Again this year, The Chronicle of Social Change has done a good job of highlighting how our foster care system is working (or not working) across the United States.
In Georgia, we’ve been pleased to see improvements in the number of licensed foster homes available and especially in the number of children and youth in state custody placed with relatives, the latter figure up from 17 percent in 2011 to around 30 percent today. We are also encouraged to see that over the past few years, we have slowly decreased our use of congregate care and have reduced the number of children in unpaid placements.
In my role as a state child welfare agency director, The Chronicle’s annual data on these issues raises three important questions.
How’d We Get Here?
Georgia’s improvements have a solid provenance: the work of my predecessor, Bobby Cagle, and former Gov. Nathan Deal’s Child Welfare Reform Commission. Georgia’s General Assembly has over the past several years boosted payments to both foster parents and relative caregivers, encouraging more families to foster and enabling more relatives to take in their kin who cannot be kept safe in their own homes. Just this past year, Gov. Brian Kemp signed a budget increasing our payment to relative caregivers by $1 per day, bringing the relative caregiver subsidy close to licensed foster care rates. And we continue to encourage relative caregivers to become licensed foster parents to obtain the full per diem rate available as well as the full spectrum of services available to foster parents.
Our boost in foster care capacity, in my experience, has come from our strengthened collaboration with private foster care agencies and especially with our faith communities. Currently, about half of our children in non-relative care are placed with private-agency homes. Many of those are affiliated with a faith-based organization.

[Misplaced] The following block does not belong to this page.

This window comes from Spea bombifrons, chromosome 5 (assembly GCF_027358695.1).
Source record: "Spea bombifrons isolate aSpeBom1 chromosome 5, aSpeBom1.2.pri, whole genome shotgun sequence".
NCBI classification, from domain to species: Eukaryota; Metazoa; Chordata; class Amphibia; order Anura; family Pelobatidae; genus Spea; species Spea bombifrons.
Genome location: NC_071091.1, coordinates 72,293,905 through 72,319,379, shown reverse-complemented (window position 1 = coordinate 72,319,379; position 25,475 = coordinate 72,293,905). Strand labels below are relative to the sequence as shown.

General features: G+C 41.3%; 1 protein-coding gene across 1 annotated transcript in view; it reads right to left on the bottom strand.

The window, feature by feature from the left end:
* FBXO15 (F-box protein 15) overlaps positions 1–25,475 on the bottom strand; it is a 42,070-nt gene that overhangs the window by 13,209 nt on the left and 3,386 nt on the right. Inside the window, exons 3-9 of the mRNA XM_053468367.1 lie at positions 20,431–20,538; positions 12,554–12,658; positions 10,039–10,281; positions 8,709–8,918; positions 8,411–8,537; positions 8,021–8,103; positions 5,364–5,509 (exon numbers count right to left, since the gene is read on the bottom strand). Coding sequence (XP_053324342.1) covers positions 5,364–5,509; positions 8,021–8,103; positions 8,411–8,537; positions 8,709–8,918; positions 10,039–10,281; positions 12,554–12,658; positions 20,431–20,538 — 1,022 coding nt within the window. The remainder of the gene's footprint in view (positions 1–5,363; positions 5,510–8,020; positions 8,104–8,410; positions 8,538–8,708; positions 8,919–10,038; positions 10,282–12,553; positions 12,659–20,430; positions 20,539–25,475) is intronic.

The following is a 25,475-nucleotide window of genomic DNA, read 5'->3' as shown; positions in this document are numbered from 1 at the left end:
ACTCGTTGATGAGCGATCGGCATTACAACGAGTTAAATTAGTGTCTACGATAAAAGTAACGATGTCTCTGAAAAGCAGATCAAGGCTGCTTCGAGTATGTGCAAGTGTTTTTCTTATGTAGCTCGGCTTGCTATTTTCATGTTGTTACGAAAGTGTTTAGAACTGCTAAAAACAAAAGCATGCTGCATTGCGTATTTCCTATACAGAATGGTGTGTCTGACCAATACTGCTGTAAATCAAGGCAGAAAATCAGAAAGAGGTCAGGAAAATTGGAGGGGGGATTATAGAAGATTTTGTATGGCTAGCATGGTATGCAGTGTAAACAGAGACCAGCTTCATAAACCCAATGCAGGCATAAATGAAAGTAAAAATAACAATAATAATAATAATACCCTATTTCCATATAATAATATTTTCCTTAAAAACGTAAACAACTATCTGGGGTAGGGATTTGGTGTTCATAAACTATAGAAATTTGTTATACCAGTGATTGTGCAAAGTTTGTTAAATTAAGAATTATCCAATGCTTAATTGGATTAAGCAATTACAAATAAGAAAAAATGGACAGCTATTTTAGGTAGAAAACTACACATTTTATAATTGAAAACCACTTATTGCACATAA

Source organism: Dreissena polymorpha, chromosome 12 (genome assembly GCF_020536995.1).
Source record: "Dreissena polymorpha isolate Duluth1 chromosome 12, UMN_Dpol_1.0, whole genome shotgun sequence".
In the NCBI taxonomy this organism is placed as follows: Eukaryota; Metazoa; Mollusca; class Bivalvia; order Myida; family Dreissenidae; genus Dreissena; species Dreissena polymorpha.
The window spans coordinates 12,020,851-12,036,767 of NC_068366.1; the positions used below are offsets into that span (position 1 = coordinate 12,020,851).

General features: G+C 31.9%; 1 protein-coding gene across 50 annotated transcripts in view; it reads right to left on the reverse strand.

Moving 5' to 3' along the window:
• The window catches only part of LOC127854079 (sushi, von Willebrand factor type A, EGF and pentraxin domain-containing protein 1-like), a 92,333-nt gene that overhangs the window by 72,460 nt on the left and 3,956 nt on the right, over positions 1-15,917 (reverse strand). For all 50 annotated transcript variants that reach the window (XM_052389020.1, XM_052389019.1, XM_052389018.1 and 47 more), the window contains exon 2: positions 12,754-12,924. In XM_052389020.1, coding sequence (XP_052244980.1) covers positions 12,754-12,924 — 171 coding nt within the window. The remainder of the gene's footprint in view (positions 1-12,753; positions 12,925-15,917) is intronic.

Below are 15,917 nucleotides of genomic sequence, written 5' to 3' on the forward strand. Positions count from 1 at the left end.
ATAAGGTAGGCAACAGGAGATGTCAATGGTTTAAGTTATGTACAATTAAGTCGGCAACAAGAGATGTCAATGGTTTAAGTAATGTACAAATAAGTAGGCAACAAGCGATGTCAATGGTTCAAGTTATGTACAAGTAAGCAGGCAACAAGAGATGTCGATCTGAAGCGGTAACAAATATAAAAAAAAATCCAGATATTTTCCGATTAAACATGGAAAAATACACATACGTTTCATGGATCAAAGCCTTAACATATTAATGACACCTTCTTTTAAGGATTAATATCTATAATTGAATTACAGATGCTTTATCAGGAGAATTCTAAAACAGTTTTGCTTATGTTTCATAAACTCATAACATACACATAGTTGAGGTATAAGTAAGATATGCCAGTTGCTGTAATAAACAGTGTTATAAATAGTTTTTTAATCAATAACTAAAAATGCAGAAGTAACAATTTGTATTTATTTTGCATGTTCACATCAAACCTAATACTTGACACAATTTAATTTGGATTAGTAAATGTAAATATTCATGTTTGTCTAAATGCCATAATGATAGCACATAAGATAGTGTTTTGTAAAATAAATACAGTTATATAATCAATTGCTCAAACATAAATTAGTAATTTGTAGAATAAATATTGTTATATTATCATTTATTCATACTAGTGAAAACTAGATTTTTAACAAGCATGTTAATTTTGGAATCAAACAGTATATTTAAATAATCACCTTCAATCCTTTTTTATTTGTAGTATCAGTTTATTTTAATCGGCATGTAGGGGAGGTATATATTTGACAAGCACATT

Perhaps even more importantly, many of our foster parents are supported by faith-based nonprofits that have formed in recent years to provide a supportive community for foster parents and relative caregivers. These services are provided to all foster parents. These groups have surrounded our foster parents with “care teams” offering babysitting, date nights, support groups, meal and laundry services, and other efforts to support and encourage our foster caregivers. As volunteers in these organizations have learned more about the child welfare system, many have become foster parents.
Do these numbers matter, and if so, why?
Increasing foster care capacity and relative placements or reducing congregate care matter not a whit unless they are part of a larger plan. In Georgia, our work is done in pursuit of a larger theme: that the state’s primary role is to support parents raising children, extended family supporting parents, and the local community supporting families in need.
This approach is aligned with our efforts to promote the Family First Prevention Services Act, and its goal of keeping children with their parents or extended family whenever possible.
Our efforts are also aligned with a deeper theme: that of recognizing the child’s right to secure attachments and relationships as central to our work. The evidence is clear that children fare better when they have a solid, trustworthy parent on whom they can rely. If that parent is not in a position to be reliable, we have an obligation to the child to either help the parent become reliable or to find someone else on whom the child can rely, preferably someone with whom the child already has a strong relationship.
By focusing on keeping the child with family, or at least in his or her own community, we can ensure that no child has to suffer the combined traumas of being removed from his or her parents, family, friends, neighborhood, school, faith community or familiar routines and extracurricular activities. The child has the right to be raised by his or her own family in a familiar community where the child can build and maintain relationships with friends, teachers, coaches and supportive adults.